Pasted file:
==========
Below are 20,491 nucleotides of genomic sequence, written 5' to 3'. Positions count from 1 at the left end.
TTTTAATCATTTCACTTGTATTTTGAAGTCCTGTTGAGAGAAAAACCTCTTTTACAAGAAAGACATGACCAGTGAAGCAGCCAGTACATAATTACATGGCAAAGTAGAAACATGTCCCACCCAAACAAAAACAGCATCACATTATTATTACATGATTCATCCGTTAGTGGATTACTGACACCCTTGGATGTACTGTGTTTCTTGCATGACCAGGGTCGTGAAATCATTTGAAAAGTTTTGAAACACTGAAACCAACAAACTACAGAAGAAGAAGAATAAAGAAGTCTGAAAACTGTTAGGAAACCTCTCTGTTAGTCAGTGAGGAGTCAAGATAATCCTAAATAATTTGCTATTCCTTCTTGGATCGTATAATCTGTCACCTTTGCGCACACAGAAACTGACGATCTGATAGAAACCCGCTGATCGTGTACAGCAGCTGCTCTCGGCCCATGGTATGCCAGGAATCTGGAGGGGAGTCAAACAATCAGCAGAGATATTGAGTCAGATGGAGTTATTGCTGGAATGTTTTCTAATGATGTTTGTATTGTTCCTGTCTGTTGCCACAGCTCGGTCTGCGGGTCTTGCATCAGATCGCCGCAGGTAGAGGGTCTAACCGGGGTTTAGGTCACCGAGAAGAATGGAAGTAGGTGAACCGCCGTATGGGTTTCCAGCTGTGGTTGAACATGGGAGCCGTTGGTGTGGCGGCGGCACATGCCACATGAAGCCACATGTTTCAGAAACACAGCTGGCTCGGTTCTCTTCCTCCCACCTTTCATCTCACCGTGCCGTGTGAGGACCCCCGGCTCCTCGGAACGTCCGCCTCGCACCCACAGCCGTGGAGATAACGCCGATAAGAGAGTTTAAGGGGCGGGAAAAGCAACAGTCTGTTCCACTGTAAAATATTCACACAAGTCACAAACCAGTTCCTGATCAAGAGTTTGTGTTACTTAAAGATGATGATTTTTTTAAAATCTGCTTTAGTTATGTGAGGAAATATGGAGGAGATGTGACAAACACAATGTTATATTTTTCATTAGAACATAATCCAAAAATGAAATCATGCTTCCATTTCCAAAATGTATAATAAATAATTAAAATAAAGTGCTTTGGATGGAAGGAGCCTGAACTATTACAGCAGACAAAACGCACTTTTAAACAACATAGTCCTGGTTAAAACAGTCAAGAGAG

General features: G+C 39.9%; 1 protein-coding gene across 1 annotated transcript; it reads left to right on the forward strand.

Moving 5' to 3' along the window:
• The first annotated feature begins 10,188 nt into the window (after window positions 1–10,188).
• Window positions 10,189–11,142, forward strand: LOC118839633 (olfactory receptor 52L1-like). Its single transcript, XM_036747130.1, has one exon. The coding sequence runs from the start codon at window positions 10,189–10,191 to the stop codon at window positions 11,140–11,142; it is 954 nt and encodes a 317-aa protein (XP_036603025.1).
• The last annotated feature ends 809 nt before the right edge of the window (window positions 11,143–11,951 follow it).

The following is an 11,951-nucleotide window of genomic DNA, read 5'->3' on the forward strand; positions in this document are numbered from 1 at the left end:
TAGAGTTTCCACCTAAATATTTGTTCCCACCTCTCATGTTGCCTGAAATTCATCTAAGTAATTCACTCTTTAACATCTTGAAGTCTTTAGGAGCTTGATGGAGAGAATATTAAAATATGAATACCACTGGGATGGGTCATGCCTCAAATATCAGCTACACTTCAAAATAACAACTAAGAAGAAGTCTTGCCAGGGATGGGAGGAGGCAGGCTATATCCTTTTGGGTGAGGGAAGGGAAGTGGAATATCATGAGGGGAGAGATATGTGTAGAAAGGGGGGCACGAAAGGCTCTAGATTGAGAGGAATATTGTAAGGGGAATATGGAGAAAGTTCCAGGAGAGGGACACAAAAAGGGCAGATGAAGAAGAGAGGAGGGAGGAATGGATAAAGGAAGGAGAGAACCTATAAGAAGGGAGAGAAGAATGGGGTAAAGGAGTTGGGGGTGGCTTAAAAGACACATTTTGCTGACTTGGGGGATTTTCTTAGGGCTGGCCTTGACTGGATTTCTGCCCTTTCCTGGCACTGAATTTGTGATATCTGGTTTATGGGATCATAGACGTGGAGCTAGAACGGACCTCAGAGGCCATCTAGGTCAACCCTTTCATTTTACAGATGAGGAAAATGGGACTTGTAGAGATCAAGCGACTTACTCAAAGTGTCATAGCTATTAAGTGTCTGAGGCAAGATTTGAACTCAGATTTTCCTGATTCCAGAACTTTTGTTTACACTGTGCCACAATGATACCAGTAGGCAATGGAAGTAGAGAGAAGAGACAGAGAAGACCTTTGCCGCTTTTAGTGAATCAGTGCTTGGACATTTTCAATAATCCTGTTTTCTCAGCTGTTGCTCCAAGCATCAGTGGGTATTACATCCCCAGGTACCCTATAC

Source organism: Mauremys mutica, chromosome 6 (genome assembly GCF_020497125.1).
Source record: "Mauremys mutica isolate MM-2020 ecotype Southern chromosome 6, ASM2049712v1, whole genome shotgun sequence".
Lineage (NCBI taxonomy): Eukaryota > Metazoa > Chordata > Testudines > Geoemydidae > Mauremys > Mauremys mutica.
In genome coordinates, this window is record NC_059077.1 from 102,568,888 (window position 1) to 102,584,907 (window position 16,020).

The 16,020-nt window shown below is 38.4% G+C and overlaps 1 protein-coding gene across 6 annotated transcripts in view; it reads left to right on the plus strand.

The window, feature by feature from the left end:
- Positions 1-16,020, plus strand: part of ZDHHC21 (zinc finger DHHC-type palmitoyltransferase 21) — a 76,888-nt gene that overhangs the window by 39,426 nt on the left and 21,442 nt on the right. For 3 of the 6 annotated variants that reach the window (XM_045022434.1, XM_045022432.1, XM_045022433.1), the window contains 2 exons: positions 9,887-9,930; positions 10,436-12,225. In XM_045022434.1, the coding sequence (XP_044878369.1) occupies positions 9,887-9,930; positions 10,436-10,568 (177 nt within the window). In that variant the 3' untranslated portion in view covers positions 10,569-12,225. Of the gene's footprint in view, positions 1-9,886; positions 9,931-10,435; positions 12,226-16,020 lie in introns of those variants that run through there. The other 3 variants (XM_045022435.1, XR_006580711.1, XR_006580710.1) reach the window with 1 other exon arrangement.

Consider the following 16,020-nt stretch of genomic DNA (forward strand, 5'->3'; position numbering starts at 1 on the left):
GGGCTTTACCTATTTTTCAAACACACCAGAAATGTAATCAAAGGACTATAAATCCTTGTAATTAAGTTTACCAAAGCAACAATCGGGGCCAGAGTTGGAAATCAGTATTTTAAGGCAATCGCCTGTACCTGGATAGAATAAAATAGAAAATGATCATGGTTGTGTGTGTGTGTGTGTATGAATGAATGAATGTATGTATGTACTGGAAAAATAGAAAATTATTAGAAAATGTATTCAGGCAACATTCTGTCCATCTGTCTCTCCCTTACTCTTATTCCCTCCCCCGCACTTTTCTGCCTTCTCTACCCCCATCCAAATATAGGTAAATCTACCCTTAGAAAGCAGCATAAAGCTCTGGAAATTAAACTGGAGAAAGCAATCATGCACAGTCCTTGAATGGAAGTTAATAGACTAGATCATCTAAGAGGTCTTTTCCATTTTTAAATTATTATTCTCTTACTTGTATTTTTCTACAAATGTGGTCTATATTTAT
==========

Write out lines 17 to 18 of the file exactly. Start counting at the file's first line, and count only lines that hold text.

Consider the following 16,020-nt stretch of genomic DNA (forward strand, 5'->3'; position numbering starts at 1 on the left):
GGGCTTTACCTATTTTTCAAACACACCAGAAATGTAATCAAAGGACTATAAATCCTTGTAATTAAGTTTACCAAAGCAACAATCGGGGCCAGAGTTGGAAATCAGTATTTTAAGGCAATCGCCTGTACCTGGATAGAATAAAATAGAAAATGATCATGGTTGTGTGTGTGTGTGTGTATGAATGAATGAATGTATGTATGTACTGGAAAAATAGAAAATTATTAGAAAATGTATTCAGGCAACATTCTGTCCATCTGTCTCTCCCTTACTCTTATTCCCTCCCCCGCACTTTTCTGCCTTCTCTACCCCCATCCAAATATAGGTAAATCTACCCTTAGAAAGCAGCATAAAGCTCTGGAAATTAAACTGGAGAAAGCAATCATGCACAGTCCTTGAATGGAAGTTAATAGACTAGATCATCTAAGAGGTCTTTTCCATTTTTAAATTATTATTCTCTTACTTGTATTTTTCTACAAATGTGGTCTATATTTAT